What really makes people laugh at jokes on April Fool’s Day?

Jordan Chittley
Daily Brew

There may be no better day all year to express humour than April Fool's Day, but what makes something funny?

People of all ages and cultures experience humour every day. It affects how we select our friends and mates. It attracts attention and admiration, softens criticism, alleviates conflict and helps people cope with anxiety and physical pain.

Professors Peter McGraw and Caleb Warren presented a study last August in the journal Psychological Science that shows what it takes to make something funny.

Humour only occurs when three conditions are satisfied.

"The situation is a violation, the situation is benign and both of those appraisals occur simultaneously," said McGraw in an Internet video. "In addition to predicting what is funny, it also predicts what is not funny."

A violation threatens the way you think the world should be. It includes everything from tickling to puns and physical threats to violations of personal dignity.

The violation will become funny if it is made to seem benign. Three ways this can happen are if the norm is accepted by some, weak commitment to the norm or the violation is distant.

A friend tickling you is considered a benign violations because if you tickled yourself it would just be benign and if a stranger tickled you it would just be a violation.

The authors posed different scenarios to a group of 66 people. In one, Keith Richards snorted his dad's ashes after his dad said he could. In the other, Richards just buried the ashes. Because snorting ashes is wrong, but accepted by some and out of place it makes the reader laugh. Richards burying the ashes did not make any people laugh.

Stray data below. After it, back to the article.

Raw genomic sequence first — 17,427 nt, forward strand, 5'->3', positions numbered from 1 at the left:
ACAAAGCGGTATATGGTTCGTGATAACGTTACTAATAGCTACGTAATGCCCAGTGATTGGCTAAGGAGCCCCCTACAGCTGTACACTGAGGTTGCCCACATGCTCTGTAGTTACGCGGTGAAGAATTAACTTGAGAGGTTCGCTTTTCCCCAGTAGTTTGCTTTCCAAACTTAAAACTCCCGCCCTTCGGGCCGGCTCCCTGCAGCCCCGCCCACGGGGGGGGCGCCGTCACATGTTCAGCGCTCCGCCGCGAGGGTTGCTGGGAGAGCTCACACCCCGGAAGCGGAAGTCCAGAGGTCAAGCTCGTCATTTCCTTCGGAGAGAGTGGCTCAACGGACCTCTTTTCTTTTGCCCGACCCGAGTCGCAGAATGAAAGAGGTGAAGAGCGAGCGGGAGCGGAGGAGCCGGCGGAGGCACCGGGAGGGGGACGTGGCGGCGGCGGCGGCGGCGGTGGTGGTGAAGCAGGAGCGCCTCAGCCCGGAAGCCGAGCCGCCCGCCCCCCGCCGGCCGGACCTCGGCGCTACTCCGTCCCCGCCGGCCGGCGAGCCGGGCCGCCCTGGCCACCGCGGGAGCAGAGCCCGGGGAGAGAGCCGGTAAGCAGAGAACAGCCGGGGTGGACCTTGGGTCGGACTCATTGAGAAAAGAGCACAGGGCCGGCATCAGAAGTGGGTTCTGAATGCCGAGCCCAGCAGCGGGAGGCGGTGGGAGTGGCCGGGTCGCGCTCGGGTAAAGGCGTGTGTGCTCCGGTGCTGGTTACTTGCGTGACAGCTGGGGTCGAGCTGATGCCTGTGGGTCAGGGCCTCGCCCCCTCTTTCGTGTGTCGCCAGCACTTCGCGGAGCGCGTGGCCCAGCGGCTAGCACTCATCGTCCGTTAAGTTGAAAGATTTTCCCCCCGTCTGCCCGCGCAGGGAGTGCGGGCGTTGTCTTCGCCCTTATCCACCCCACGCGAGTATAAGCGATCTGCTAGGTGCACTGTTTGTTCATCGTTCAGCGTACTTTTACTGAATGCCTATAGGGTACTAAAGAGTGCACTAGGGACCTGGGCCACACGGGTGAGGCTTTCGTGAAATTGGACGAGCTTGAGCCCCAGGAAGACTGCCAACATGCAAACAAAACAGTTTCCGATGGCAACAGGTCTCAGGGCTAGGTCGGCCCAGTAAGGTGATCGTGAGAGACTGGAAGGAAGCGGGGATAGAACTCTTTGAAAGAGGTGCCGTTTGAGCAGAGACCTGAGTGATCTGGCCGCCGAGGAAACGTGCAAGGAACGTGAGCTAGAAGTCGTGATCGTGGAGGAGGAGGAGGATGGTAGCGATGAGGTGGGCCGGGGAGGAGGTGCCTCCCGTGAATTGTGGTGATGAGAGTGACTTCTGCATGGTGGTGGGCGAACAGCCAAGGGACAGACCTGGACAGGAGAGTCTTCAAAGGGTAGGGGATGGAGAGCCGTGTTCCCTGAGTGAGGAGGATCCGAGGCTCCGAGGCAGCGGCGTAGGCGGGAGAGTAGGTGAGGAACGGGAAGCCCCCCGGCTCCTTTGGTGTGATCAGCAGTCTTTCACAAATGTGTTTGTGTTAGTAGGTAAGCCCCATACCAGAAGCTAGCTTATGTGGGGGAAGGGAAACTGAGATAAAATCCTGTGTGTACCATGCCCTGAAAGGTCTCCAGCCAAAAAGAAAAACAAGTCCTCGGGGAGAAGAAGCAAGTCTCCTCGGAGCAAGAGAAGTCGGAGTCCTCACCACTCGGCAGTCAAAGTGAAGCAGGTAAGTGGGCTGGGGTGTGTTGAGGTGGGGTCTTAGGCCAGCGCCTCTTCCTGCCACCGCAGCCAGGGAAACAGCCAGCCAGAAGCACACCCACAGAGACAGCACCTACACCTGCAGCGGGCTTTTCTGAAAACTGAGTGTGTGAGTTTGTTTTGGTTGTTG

People are also found to laugh more if other people find a joke funny. We laugh 30 times more when in the company of others, this is why sitcoms add canned laughter, said Dr. Elena Antonova of Kings College in London in a BBC interview.

Darwin first put the theory forward that laughter originated as a social cohesive phenomenon to make us bond with each other.

Comedy legend Ricky Gervais said a lot of the time things are not funny simply because they are not true. "A comedian has two voices up there . . . this one goes 'people might get really offended, yeah, but they might really like it'," said Gervais during a Vanity Fair interview. The second voice usually wins.

It turns out the great pranks like the CN Tower extension and flying penguins have a bit of truth and violates what we think is normal without being harmful in a personal way and makes us believe.

Good luck with your April Fools' Day jokes.